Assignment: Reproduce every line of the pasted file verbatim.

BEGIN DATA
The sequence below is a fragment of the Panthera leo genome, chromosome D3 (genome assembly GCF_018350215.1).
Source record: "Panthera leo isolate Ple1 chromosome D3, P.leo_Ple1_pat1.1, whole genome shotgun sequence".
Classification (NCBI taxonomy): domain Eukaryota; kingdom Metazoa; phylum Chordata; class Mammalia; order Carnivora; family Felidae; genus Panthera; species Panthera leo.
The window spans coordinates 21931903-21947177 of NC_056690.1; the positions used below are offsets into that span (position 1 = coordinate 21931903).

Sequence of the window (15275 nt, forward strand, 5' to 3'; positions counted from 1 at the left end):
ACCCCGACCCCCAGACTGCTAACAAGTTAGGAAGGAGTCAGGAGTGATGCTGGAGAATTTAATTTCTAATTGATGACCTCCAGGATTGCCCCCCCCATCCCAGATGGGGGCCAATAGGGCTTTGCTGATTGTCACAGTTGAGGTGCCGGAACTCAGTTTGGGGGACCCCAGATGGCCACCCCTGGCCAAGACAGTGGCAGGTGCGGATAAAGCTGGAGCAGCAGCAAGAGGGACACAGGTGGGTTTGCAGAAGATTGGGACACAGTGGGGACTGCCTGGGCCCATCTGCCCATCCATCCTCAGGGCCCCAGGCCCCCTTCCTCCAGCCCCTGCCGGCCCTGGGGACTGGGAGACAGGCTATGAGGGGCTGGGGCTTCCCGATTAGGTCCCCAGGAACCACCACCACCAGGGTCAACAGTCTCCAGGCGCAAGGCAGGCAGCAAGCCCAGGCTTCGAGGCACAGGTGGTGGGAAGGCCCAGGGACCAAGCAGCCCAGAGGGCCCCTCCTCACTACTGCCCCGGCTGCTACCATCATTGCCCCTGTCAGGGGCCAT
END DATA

The sequence below is a fragment of the Panthera leo genome, chromosome D3 (genome assembly GCF_018350215.1).
Source record: "Panthera leo isolate Ple1 chromosome D3, P.leo_Ple1_pat1.1, whole genome shotgun sequence".
Classification (NCBI taxonomy): domain Eukaryota; kingdom Metazoa; phylum Chordata; class Mammalia; order Carnivora; family Felidae; genus Panthera; species Panthera leo.
The window spans coordinates 21931903-21947177 of NC_056690.1; the positions used below are offsets into that span (position 1 = coordinate 21931903).

Sequence of the window (15275 nt, forward strand, 5' to 3'; positions counted from 1 at the left end):
ACCCCGACCCCCAGACTGCTAACAAGTTAGGAAGGAGTCAGGAGTGATGCTGGAGAATTTAATTTCTAATTGATGACCTCCAGGATTGCCCCCCCCATCCCAGATGGGGGCCAATAGGGCTTTGCTGATTGTCACAGTTGAGGTGCCGGAACTCAGTTTGGGGGACCCCAGATGGCCACCCCTGGCCAAGACAGTGGCAGGTGCGGATAAAGCTGGAGCAGCAGCAAGAGGGACACAGGTGGGTTTGCAGAAGATTGGGACACAGTGGGGACTGCCTGGGCCCATCTGCCCATCCATCCTCAGGGCCCCAGGCCCCCTTCCTCCAGCCCCTGCCGGCCCTGGGGACTGGGAGACAGGCTATGAGGGGCTGGGGCTTCCCGATTAGGTCCCCAGGAACCACCACCACCAGGGTCAACAGTCTCCAGGCGCAAGGCAGGCAGCAAGCCCAGGCTTCGAGGCACAGGTGGTGGGAAGGCCCAGGGACCAAGCAGCCCAGAGGGCCCCTCCTCACTACTGCCCCGGCTGCTACCATCATTGCCCCTGTCAGGGGCCAT